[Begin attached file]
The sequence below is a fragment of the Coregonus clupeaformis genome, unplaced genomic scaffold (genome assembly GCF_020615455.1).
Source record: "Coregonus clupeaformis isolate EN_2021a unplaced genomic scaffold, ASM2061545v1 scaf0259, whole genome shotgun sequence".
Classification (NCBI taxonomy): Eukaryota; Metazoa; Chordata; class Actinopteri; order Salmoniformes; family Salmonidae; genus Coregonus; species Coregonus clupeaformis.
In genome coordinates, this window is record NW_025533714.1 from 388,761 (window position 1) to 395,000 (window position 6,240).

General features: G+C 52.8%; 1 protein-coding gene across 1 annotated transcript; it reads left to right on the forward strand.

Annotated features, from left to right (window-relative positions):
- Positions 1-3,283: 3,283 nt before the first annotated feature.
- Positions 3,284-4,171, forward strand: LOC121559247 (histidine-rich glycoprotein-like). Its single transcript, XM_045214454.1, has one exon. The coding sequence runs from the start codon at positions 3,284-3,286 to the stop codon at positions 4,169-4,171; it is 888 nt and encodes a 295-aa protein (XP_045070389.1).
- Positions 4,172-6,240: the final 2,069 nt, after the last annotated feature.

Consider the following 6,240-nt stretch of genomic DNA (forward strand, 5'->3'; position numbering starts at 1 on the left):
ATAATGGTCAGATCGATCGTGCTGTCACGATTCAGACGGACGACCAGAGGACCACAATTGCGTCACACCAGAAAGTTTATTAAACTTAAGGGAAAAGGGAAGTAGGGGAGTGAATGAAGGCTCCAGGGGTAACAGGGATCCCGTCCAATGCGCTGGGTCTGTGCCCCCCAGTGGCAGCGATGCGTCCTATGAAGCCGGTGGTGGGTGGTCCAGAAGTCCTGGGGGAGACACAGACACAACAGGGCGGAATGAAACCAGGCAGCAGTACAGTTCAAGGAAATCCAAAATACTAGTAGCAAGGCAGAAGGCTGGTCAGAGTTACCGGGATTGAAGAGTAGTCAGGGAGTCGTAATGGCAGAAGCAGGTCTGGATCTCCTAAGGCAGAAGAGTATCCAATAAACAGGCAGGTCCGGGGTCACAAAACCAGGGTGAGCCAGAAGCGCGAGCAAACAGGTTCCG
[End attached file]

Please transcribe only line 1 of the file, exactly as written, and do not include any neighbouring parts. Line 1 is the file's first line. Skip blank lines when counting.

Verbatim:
The sequence below is a fragment of the Coregonus clupeaformis genome, unplaced genomic scaffold (genome assembly GCF_020615455.1).